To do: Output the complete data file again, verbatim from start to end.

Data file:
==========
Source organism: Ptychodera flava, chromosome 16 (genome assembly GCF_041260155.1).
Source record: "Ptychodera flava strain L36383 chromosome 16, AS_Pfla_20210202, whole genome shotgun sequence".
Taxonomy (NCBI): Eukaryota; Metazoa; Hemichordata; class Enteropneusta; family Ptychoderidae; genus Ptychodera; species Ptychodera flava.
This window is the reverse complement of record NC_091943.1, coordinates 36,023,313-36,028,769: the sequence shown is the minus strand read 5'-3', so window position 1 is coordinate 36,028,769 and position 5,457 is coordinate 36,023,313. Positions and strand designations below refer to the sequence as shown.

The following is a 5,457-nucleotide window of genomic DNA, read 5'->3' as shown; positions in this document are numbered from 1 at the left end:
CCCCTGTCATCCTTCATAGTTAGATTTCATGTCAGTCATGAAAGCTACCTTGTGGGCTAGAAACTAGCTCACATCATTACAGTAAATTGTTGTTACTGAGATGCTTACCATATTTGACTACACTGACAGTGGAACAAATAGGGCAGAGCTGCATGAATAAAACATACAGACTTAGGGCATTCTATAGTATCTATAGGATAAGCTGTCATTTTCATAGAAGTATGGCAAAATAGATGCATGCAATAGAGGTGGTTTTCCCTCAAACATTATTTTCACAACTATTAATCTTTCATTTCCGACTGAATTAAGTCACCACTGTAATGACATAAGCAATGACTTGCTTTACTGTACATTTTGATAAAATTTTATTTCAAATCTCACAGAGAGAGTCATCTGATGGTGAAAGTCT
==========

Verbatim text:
Source organism: Ptychodera flava, chromosome 16 (genome assembly GCF_041260155.1).
Source record: "Ptychodera flava strain L36383 chromosome 16, AS_Pfla_20210202, whole genome shotgun sequence".
Taxonomy (NCBI): Eukaryota; Metazoa; Hemichordata; class Enteropneusta; family Ptychoderidae; genus Ptychodera; species Ptychodera flava.
This window is the reverse complement of record NC_091943.1, coordinates 36,023,313-36,028,769: the sequence shown is the minus strand read 5'-3', so window position 1 is coordinate 36,028,769 and position 5,457 is coordinate 36,023,313. Positions and strand designations below refer to the sequence as shown.

The following is a 5,457-nucleotide window of genomic DNA, read 5'->3' as shown; positions in this document are numbered from 1 at the left end:
CCCCTGTCATCCTTCATAGTTAGATTTCATGTCAGTCATGAAAGCTACCTTGTGGGCTAGAAACTAGCTCACATCATTACAGTAAATTGTTGTTACTGAGATGCTTACCATATTTGACTACACTGACAGTGGAACAAATAGGGCAGAGCTGCATGAATAAAACATACAGACTTAGGGCATTCTATAGTATCTATAGGATAAGCTGTCATTTTCATAGAAGTATGGCAAAATAGATGCATGCAATAGAGGTGGTTTTCCCTCAAACATTATTTTCACAACTATTAATCTTTCATTTCCGACTGAATTAAGTCACCACTGTAATGACATAAGCAATGACTTGCTTTACTGTACATTTTGATAAAATTTTATTTCAAATCTCACAGAGAGAGTCATCTGATGGTGAAAGTCT